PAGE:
While I certainly DO consider their lack of freedom to border on "slavery" of the spiritual sort, their economic conditions are in constant improvement, while ours are currently in managed decline -- freedom of economic activity without freedom of speech? I would have thought it a false choice, but we seem to be squandering our economic freedom, while maintaining the right to complain, the Chinese seem to be expanding their economic freedom and lifestyle while lacking the freedom to complain.

    Would one rather have less to complain about, and not be free to do so, or more to complain about, and a lot of freedom to do so? It is a very strange question, but one worthy of some thought in looking at China vs the US.

    Perhaps if more people understood the level of debt that the wishful "entitlement economy" of Europe and now ours to an increasing extent has engendered, we could start to see that without economic growth, none of our futures is bright. There are no entitlements -- each and every one of them must be paid for, either now or in the future, and barring a return to actual slavery, the people that create that wealth will have to be MOTIVATED to pay!! Thus, the extreme problem with the fantasy that "all it takes is more taxes on the rich".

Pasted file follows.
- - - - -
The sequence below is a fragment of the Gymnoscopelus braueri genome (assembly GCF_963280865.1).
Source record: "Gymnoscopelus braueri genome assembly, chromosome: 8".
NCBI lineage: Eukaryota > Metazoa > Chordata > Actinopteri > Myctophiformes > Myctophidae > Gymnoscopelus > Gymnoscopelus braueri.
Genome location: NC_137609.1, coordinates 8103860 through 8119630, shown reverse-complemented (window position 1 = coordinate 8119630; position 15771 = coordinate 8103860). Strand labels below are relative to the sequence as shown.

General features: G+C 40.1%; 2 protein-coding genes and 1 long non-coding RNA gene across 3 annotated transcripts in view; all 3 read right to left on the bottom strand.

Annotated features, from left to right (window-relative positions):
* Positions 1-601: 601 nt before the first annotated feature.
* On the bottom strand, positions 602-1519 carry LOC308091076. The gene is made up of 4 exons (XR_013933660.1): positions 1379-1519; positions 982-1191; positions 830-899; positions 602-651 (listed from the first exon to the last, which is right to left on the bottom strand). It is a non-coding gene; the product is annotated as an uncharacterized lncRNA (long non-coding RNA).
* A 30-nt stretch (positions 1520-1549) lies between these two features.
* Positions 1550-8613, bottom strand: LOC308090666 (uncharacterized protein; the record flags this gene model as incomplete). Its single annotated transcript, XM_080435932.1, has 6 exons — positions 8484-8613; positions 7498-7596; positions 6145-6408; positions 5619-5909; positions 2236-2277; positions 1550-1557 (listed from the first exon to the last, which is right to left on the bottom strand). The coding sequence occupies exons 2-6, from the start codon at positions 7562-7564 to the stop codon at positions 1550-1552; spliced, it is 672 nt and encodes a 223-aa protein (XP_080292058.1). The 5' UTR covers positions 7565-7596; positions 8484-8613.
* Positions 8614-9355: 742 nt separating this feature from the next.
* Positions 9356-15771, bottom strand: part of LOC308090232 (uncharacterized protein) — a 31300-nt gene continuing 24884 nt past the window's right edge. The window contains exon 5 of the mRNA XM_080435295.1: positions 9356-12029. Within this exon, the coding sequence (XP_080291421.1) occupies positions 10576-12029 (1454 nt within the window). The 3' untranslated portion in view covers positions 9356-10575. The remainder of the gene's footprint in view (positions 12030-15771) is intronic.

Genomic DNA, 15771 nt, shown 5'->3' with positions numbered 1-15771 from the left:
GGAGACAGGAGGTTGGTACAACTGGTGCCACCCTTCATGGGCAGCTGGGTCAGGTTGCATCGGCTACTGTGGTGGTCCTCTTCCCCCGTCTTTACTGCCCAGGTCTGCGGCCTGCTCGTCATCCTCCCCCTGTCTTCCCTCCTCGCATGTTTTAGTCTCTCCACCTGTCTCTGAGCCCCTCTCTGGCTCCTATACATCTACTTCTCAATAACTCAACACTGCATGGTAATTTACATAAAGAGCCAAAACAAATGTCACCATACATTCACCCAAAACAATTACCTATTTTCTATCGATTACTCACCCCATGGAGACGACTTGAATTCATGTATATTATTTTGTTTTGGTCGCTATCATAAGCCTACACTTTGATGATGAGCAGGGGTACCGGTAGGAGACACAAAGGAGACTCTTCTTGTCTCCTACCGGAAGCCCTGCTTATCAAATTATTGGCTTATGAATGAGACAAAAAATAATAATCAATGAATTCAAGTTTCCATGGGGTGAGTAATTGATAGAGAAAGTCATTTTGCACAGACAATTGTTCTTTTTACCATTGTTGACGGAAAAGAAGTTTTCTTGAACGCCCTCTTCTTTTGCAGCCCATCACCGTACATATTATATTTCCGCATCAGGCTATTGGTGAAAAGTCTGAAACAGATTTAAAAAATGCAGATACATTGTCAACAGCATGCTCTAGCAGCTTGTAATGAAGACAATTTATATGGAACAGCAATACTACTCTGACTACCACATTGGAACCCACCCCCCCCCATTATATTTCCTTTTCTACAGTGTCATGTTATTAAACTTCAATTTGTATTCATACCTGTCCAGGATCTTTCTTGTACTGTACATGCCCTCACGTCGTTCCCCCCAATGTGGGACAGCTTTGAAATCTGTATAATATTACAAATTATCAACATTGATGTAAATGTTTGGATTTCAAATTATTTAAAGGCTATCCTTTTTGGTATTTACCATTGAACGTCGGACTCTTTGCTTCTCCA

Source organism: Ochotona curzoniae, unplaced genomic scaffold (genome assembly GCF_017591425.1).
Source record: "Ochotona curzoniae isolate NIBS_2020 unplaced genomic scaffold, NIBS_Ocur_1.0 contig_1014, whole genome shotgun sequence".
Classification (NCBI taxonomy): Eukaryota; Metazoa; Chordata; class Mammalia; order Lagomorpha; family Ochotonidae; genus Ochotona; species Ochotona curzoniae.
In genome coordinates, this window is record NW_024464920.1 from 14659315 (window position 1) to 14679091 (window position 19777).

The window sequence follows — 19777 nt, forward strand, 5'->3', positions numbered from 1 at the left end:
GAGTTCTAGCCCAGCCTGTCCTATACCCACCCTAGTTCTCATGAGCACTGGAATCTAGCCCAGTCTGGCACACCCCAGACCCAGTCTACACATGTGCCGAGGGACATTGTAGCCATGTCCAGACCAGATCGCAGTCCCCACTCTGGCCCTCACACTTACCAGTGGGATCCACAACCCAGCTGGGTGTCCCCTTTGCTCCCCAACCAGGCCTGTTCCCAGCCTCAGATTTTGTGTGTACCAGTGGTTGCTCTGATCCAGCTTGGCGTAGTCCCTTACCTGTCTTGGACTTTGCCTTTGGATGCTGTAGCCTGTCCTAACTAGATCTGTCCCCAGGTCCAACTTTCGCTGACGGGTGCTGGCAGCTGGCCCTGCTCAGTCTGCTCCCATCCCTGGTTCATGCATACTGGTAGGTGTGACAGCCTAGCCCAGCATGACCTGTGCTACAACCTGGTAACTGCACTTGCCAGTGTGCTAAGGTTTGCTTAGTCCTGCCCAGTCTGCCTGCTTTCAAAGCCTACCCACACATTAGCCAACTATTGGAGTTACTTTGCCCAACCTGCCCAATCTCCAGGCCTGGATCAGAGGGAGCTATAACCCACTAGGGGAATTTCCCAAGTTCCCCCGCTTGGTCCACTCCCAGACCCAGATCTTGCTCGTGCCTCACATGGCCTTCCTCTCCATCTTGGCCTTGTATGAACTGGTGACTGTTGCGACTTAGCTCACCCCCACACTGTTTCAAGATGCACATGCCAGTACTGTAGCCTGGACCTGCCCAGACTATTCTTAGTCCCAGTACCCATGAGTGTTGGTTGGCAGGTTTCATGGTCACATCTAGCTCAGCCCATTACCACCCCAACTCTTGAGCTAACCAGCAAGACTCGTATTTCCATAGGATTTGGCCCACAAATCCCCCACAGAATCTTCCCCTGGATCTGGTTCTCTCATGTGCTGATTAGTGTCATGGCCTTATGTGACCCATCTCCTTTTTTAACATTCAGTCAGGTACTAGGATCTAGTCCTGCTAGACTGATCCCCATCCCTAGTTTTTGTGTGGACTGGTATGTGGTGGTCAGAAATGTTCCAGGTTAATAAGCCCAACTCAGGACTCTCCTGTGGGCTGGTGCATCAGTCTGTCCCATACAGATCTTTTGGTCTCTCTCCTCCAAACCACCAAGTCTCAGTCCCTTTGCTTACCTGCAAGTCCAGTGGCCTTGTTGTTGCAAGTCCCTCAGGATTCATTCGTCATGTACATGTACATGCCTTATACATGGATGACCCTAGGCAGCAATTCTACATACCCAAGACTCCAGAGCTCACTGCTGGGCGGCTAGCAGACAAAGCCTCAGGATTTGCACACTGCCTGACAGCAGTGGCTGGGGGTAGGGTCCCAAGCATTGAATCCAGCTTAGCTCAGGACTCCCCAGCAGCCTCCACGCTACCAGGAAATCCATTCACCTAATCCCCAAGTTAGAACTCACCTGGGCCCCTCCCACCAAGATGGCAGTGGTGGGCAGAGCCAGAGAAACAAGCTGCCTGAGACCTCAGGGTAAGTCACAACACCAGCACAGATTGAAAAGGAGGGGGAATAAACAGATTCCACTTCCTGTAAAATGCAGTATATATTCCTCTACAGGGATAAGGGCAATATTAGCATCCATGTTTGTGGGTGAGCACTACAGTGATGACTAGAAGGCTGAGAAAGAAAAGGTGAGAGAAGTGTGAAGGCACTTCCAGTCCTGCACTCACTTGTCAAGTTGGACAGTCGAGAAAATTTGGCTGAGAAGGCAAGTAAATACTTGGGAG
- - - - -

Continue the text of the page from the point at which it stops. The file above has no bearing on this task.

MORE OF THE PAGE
5. Higher taxes on the rich isn't the answer to solving the debt problem, but it will help keep it from getting much worse to some extent. I think that the only way to get out from under it is to grow out of it. Investments in infrastructure (education, transportation, communication, etc) and R&D would help that.

    Entitlements aren't the only reason that the country is in so much debt. I believe that the defense budget is around $700 billion per year now. Not sure why it needs to be so huge now that the arms race is over. Probably a lot of corruption in the appropriations process inflates the budget.